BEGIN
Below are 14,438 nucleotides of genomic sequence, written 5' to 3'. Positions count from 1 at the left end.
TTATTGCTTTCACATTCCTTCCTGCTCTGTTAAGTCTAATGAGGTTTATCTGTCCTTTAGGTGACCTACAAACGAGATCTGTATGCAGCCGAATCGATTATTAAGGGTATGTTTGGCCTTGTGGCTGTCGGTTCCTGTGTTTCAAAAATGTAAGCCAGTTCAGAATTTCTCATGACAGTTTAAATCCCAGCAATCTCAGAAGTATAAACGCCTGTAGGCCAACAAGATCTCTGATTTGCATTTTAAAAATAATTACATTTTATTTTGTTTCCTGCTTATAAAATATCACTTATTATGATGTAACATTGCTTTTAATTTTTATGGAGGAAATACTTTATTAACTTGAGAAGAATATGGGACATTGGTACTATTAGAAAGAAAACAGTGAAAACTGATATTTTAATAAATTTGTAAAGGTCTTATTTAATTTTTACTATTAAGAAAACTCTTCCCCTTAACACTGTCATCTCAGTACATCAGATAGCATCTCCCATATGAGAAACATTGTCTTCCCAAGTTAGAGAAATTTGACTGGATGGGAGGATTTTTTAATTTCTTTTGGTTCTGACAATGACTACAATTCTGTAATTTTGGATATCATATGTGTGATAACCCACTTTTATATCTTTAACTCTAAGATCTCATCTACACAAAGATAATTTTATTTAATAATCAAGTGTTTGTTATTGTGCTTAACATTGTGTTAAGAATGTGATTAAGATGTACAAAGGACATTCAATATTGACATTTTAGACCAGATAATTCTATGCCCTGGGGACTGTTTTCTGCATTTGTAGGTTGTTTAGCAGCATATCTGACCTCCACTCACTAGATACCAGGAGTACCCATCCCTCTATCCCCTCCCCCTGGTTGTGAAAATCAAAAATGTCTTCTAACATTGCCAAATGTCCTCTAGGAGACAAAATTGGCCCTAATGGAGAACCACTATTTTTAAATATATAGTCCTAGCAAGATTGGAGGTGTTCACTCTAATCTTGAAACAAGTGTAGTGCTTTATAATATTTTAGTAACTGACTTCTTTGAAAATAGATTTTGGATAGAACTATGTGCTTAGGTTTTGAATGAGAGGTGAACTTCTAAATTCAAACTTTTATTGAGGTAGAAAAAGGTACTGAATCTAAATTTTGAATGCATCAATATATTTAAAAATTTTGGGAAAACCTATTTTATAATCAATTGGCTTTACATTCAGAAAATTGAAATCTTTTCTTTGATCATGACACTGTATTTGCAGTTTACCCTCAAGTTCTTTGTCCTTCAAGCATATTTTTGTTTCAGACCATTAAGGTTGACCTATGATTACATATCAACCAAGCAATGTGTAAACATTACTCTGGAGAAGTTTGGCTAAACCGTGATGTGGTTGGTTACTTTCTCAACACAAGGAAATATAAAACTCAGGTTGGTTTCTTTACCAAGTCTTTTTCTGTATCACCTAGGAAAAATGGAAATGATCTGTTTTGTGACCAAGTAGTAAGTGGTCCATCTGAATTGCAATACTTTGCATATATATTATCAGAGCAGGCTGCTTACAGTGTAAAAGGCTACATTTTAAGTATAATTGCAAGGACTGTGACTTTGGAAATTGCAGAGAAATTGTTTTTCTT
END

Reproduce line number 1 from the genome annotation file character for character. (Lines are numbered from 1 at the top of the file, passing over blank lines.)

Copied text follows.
Below are 14,438 nucleotides of genomic sequence, written 5' to 3'. Positions count from 1 at the left end.